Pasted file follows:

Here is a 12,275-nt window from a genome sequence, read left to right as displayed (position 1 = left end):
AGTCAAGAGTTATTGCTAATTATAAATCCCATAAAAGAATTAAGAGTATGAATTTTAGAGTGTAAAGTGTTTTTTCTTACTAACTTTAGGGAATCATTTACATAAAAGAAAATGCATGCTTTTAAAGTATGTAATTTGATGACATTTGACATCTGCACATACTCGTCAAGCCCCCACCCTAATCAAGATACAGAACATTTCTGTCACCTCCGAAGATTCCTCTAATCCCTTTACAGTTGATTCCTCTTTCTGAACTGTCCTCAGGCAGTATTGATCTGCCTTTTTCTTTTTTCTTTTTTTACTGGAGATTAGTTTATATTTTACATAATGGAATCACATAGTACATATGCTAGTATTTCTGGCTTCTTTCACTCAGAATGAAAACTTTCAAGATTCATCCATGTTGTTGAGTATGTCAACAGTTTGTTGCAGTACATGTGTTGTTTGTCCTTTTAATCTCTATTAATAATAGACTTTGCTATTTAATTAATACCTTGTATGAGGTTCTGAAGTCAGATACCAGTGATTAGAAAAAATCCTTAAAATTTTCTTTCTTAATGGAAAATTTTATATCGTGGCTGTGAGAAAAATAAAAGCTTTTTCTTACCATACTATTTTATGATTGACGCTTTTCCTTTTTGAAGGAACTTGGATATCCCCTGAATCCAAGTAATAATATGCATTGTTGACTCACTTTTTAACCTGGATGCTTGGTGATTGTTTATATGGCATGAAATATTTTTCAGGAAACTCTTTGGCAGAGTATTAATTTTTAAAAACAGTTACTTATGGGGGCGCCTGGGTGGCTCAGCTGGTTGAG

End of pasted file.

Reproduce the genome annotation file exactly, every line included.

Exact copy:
Here is a 12,275-nt window from a genome sequence, read left to right as displayed (position 1 = left end):
AGTCAAGAGTTATTGCTAATTATAAATCCCATAAAAGAATTAAGAGTATGAATTTTAGAGTGTAAAGTGTTTTTTCTTACTAACTTTAGGGAATCATTTACATAAAAGAAAATGCATGCTTTTAAAGTATGTAATTTGATGACATTTGACATCTGCACATACTCGTCAAGCCCCCACCCTAATCAAGATACAGAACATTTCTGTCACCTCCGAAGATTCCTCTAATCCCTTTACAGTTGATTCCTCTTTCTGAACTGTCCTCAGGCAGTATTGATCTGCCTTTTTCTTTTTTCTTTTTTTACTGGAGATTAGTTTATATTTTACATAATGGAATCACATAGTACATATGCTAGTATTTCTGGCTTCTTTCACTCAGAATGAAAACTTTCAAGATTCATCCATGTTGTTGAGTATGTCAACAGTTTGTTGCAGTACATGTGTTGTTTGTCCTTTTAATCTCTATTAATAATAGACTTTGCTATTTAATTAATACCTTGTATGAGGTTCTGAAGTCAGATACCAGTGATTAGAAAAAATCCTTAAAATTTTCTTTCTTAATGGAAAATTTTATATCGTGGCTGTGAGAAAAATAAAAGCTTTTTCTTACCATACTATTTTATGATTGACGCTTTTCCTTTTTGAAGGAACTTGGATATCCCCTGAATCCAAGTAATAATATGCATTGTTGACTCACTTTTTAACCTGGATGCTTGGTGATTGTTTATATGGCATGAAATATTTTTCAGGAAACTCTTTGGCAGAGTATTAATTTTTAAAAACAGTTACTTATGGGGGCGCCTGGGTGGCTCAGCTGGTTGAG